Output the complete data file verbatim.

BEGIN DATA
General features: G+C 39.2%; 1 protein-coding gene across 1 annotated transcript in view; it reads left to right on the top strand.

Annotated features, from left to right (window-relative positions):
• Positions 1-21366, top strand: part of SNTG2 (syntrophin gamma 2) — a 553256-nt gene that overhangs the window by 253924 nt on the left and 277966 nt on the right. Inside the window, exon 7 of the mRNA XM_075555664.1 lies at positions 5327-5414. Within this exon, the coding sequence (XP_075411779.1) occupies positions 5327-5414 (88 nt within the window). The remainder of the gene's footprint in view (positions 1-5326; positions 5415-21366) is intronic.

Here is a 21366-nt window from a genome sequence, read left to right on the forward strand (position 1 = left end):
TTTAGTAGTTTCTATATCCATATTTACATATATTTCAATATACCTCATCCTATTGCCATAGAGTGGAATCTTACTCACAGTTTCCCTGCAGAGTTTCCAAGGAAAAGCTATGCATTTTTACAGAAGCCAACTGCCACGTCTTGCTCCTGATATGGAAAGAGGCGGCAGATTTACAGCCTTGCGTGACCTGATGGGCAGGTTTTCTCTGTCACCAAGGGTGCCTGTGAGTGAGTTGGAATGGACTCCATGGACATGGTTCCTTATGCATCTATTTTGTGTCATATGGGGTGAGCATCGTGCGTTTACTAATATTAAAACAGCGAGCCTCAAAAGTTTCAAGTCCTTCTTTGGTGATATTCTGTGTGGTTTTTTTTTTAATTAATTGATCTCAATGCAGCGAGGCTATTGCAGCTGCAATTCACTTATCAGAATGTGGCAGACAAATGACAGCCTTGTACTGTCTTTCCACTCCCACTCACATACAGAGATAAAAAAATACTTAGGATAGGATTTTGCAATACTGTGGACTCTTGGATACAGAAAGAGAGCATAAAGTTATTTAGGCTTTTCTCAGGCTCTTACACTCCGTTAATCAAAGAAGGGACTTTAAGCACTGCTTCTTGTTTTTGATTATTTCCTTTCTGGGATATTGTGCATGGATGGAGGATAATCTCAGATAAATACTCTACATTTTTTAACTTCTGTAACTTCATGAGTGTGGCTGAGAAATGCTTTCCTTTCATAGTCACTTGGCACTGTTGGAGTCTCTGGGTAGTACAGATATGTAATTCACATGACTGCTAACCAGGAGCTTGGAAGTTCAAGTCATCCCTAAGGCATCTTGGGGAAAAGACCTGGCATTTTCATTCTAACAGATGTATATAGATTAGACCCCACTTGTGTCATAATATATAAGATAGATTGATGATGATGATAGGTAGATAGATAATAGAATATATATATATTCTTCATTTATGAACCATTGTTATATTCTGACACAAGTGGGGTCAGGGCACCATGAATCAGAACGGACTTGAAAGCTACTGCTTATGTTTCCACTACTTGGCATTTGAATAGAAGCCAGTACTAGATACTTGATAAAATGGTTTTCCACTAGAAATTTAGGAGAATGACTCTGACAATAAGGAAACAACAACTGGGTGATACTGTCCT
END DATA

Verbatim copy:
General features: G+C 39.2%; 1 protein-coding gene across 1 annotated transcript in view; it reads left to right on the top strand.

Annotated features, from left to right (window-relative positions):
• Positions 1-21366, top strand: part of SNTG2 (syntrophin gamma 2) — a 553256-nt gene that overhangs the window by 253924 nt on the left and 277966 nt on the right. Inside the window, exon 7 of the mRNA XM_075555664.1 lies at positions 5327-5414. Within this exon, the coding sequence (XP_075411779.1) occupies positions 5327-5414 (88 nt within the window). The remainder of the gene's footprint in view (positions 1-5326; positions 5415-21366) is intronic.

Here is a 21366-nt window from a genome sequence, read left to right on the forward strand (position 1 = left end):
TTTAGTAGTTTCTATATCCATATTTACATATATTTCAATATACCTCATCCTATTGCCATAGAGTGGAATCTTACTCACAGTTTCCCTGCAGAGTTTCCAAGGAAAAGCTATGCATTTTTACAGAAGCCAACTGCCACGTCTTGCTCCTGATATGGAAAGAGGCGGCAGATTTACAGCCTTGCGTGACCTGATGGGCAGGTTTTCTCTGTCACCAAGGGTGCCTGTGAGTGAGTTGGAATGGACTCCATGGACATGGTTCCTTATGCATCTATTTTGTGTCATATGGGGTGAGCATCGTGCGTTTACTAATATTAAAACAGCGAGCCTCAAAAGTTTCAAGTCCTTCTTTGGTGATATTCTGTGTGGTTTTTTTTTTAATTAATTGATCTCAATGCAGCGAGGCTATTGCAGCTGCAATTCACTTATCAGAATGTGGCAGACAAATGACAGCCTTGTACTGTCTTTCCACTCCCACTCACATACAGAGATAAAAAAATACTTAGGATAGGATTTTGCAATACTGTGGACTCTTGGATACAGAAAGAGAGCATAAAGTTATTTAGGCTTTTCTCAGGCTCTTACACTCCGTTAATCAAAGAAGGGACTTTAAGCACTGCTTCTTGTTTTTGATTATTTCCTTTCTGGGATATTGTGCATGGATGGAGGATAATCTCAGATAAATACTCTACATTTTTTAACTTCTGTAACTTCATGAGTGTGGCTGAGAAATGCTTTCCTTTCATAGTCACTTGGCACTGTTGGAGTCTCTGGGTAGTACAGATATGTAATTCACATGACTGCTAACCAGGAGCTTGGAAGTTCAAGTCATCCCTAAGGCATCTTGGGGAAAAGACCTGGCATTTTCATTCTAACAGATGTATATAGATTAGACCCCACTTGTGTCATAATATATAAGATAGATTGATGATGATGATAGGTAGATAGATAATAGAATATATATATATTCTTCATTTATGAACCATTGTTATATTCTGACACAAGTGGGGTCAGGGCACCATGAATCAGAACGGACTTGAAAGCTACTGCTTATGTTTCCACTACTTGGCATTTGAATAGAAGCCAGTACTAGATACTTGATAAAATGGTTTTCCACTAGAAATTTAGGAGAATGACTCTGACAATAAGGAAACAACAACTGGGTGATACTGTCCT